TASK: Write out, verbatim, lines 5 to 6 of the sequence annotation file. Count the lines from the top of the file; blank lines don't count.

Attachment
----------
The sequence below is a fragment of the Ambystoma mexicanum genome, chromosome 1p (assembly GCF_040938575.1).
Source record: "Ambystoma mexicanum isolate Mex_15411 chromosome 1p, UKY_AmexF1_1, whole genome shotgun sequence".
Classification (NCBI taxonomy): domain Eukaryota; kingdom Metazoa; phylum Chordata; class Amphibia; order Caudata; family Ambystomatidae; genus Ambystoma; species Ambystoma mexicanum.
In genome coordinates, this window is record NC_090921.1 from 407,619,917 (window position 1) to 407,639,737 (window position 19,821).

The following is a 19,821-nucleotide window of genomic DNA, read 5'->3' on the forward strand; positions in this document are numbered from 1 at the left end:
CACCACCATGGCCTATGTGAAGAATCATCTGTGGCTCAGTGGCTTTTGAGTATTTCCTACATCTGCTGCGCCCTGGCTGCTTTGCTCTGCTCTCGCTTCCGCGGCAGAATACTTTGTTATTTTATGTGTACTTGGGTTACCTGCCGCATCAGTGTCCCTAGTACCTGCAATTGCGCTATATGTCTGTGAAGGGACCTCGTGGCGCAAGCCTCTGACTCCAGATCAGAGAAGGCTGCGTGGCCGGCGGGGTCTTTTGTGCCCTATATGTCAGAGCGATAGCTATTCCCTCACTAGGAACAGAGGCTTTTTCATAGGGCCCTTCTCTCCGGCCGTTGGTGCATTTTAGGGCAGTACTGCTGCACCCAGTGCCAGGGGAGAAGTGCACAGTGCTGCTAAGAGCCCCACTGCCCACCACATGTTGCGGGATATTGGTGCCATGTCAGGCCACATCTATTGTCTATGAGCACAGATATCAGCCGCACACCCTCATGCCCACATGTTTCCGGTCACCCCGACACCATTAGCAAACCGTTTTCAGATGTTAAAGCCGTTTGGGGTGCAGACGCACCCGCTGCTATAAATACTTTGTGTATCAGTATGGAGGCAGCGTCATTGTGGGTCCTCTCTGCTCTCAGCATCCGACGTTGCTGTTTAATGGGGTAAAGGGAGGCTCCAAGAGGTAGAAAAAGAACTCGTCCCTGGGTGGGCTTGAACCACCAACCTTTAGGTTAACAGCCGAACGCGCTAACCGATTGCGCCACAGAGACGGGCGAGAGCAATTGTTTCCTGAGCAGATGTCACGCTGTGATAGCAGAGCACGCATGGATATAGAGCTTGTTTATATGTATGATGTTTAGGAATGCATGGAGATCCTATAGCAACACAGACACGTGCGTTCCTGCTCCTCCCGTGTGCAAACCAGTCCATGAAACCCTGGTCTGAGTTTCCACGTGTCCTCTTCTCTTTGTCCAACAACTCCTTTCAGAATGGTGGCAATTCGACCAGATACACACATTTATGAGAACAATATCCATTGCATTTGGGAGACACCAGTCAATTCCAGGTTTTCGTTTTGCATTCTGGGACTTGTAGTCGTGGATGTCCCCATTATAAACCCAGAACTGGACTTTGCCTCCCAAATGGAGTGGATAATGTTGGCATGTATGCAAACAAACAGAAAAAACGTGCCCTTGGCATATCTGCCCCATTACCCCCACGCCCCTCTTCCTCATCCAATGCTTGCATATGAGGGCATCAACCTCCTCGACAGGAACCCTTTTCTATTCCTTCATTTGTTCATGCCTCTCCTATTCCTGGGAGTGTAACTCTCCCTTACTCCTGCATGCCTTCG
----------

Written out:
The following is a 19,821-nucleotide window of genomic DNA, read 5'->3' on the forward strand; positions in this document are numbered from 1 at the left end:
CACCACCATGGCCTATGTGAAGAATCATCTGTGGCTCAGTGGCTTTTGAGTATTTCCTACATCTGCTGCGCCCTGGCTGCTTTGCTCTGCTCTCGCTTCCGCGGCAGAATACTTTGTTATTTTATGTGTACTTGGGTTACCTGCCGCATCAGTGTCCCTAGTACCTGCAATTGCGCTATATGTCTGTGAAGGGACCTCGTGGCGCAAGCCTCTGACTCCAGATCAGAGAAGGCTGCGTGGCCGGCGGGGTCTTTTGTGCCCTATATGTCAGAGCGATAGCTATTCCCTCACTAGGAACAGAGGCTTTTTCATAGGGCCCTTCTCTCCGGCCGTTGGTGCATTTTAGGGCAGTACTGCTGCACCCAGTGCCAGGGGAGAAGTGCACAGTGCTGCTAAGAGCCCCACTGCCCACCACATGTTGCGGGATATTGGTGCCATGTCAGGCCACATCTATTGTCTATGAGCACAGATATCAGCCGCACACCCTCATGCCCACATGTTTCCGGTCACCCCGACACCATTAGCAAACCGTTTTCAGATGTTAAAGCCGTTTGGGGTGCAGACGCACCCGCTGCTATAAATACTTTGTGTATCAGTATGGAGGCAGCGTCATTGTGGGTCCTCTCTGCTCTCAGCATCCGACGTTGCTGTTTAATGGGGTAAAGGGAGGCTCCAAGAGGTAGAAAAAGAACTCGTCCCTGGGTGGGCTTGAACCACCAACCTTTAGGTTAACAGCCGAACGCGCTAACCGATTGCGCCACAGAGACGGGCGAGAGCAATTGTTTCCTGAGCAGATGTCACGCTGTGATAGCAGAGCACGCATGGATATAGAGCTTGTTTATATGTATGATGTTTAGGAATGCATGGAGATCCTATAGCAACACAGACACGTGCGTTCCTGCTCCTCCCGTGTGCAAACCAGTCCATGAAACCCTGGTCTGAGTTTCCACGTGTCCTCTTCTCTTTGTCCAACAACTCCTTTCAGAATGGTGGCAATTCGACCAGATACACACATTTATGAGAACAATATCCATTGCATTTGGGAGACACCAGTCAATTCCAGGTTTTCGTTTTGCATTCTGGGACTTGTAGTCGTGGATGTCCCCATTATAAACCCAGAACTGGACTTTGCCTCCCAAATGGAGTGGATAATGTTGGCATGTATGCAAACAAACAGAAAAAACGTGCCCTTGGCATATCTGCCCCATTACCCCCACGCCCCTCTTCCTCATCCAATGCTTGCATATGAGGGCATCAACCTCCTCGACAGGAACCCTTTTCTATTCCTTCATTTGTTCATGCCTCTCCTATTCCTGGGAGTGTAACTCTCCCTTACTCCTGCATGCCTTCG